Making a Jaguar XF Sportbreak

By John F. Quilter

All text and photographs by, and copyright of, the Author unless otherwise stated.

Picture copyright of Car Magazine

A few years ago Jaguar launched the estate version of the midsize XF saloon which was introduced around 2010. One of my model vendors had Whitebox 1:43 scale models of the XFR at a bargain price and combined with that, and the fact I did not have a model of the Sportbreak, Jaguar’s name for their estate, I decided to make one myself. Currently no model maker does a Sportbreak so my Jaguar collection was lacking.

The process, which replicates to some extent things I have done before, entailed first, a complete disassembly and strip down of the red Whitebox XFR. Off came the base plate, interior, lights and in this case even the door handles which are not cast into the model. Then out came the jeweler’s saw to cut off the rear quarter of the top and the boot lid area.

I was in luck on this model as Jaguar’s massive sales brochure had outstanding photos of both the saloon and the estate as 90 degree side shots, 90 degree front and rear shots. These, and photos found on Google are invaluable in getting the shape and details correct. The rear portion of the diecast roof which was not cut off was gently bent upwards to replicate the angle of the estate roof. Then using sheet aluminum an extension of the roof was created and new side window frames from the B pillar back were cut out and shaped.

Since the Sportbreak has a large glass roof I filled in the existing smaller sunroof opening. To create the glass roof effect I simply painted this in gloss black as these roof panels are heavily tinted for sun protection.

A spoiler, (or is it a rear mounted sun visor?) was made from a section of aluminum sheet. I noted that the Sportbreak is from the “facelift” XF so that meant that some details had to be changed, minor shape differences to the tail lamps, relocation of the exhaust pipes, the shape of the front valance side vents and the vent below the central grill. The vents on the bonnet had to be eliminated and the front wing vents reshaped. Side window glazing was some clear plastic from a food container and since this was flat, presented no special issues. The rounded rear tailgate window was also a piece of repurposed food container with a suitable curvature.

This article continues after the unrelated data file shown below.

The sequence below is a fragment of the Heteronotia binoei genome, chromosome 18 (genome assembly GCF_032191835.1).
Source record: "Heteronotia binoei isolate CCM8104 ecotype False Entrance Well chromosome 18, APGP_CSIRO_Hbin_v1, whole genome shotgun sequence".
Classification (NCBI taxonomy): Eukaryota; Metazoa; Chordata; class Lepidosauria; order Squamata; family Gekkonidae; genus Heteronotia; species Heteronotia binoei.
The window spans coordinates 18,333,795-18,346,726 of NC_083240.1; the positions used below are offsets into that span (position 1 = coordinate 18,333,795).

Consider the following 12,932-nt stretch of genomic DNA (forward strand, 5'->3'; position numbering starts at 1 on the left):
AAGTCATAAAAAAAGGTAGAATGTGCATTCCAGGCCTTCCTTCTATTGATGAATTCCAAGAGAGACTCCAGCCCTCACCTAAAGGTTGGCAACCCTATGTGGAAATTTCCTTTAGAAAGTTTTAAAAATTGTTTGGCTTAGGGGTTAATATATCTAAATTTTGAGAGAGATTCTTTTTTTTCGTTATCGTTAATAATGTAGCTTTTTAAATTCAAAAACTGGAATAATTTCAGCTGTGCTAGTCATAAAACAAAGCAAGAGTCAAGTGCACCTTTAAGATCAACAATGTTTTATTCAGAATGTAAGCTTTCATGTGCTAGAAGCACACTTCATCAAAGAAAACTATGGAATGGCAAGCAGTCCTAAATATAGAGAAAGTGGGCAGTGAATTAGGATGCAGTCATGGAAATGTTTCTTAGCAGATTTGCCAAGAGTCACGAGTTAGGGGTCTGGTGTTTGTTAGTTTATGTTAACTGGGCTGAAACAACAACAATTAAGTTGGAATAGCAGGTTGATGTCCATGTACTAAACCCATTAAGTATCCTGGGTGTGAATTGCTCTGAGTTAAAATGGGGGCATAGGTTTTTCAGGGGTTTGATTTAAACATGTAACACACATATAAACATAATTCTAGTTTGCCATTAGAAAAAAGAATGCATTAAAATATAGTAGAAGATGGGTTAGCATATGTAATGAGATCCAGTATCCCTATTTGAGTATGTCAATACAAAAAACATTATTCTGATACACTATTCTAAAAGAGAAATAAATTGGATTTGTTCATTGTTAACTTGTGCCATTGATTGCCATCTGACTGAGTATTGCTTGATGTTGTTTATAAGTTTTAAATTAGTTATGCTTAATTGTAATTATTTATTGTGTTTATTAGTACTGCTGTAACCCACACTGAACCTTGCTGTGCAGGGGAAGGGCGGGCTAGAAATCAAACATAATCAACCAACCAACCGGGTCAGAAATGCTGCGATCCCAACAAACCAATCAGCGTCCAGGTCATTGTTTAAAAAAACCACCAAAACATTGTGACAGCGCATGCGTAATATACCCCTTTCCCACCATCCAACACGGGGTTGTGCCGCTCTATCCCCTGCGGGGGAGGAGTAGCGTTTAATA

My spare parts inventory contained a black rear window wiper that fit well. Photos from the sales brochure showed an interior and seats in two tone black and grey so the stock Whitebox all black interior was enhanced with some grey panels to the seats.

Final paint was with a “rattle can” of Krylon white, finished a few days later with a clear coat of Testors Model Master clear gloss enamel. This is a new technique to me and it does give a superior finish almost to the extent of a factory built model. One must remember that the gloss enamel takes a number of days to fully dry so one must resist the temptation to start handling the model for a number of days after painting.

So this Sportbreak represents the second production Jaguar estate, the first being the X Type which was done in 1:43 scale by Premium X. It appears that now many of the current Jaguar and Land Rover models are being done by TSM, (True Scale Models) who I’m told are a client of Premium Collectibles Trading (Editor: the group which produces Ixo and Premium X brands as well as making models under contract for many others like DeAgostini and White Box). In 1:43 scale they currently make the two crossover Jaguars the F Pace, and E Pace, as well as the electric I Pace. Time will tell if they launch a Sportbreak making my effort redundant.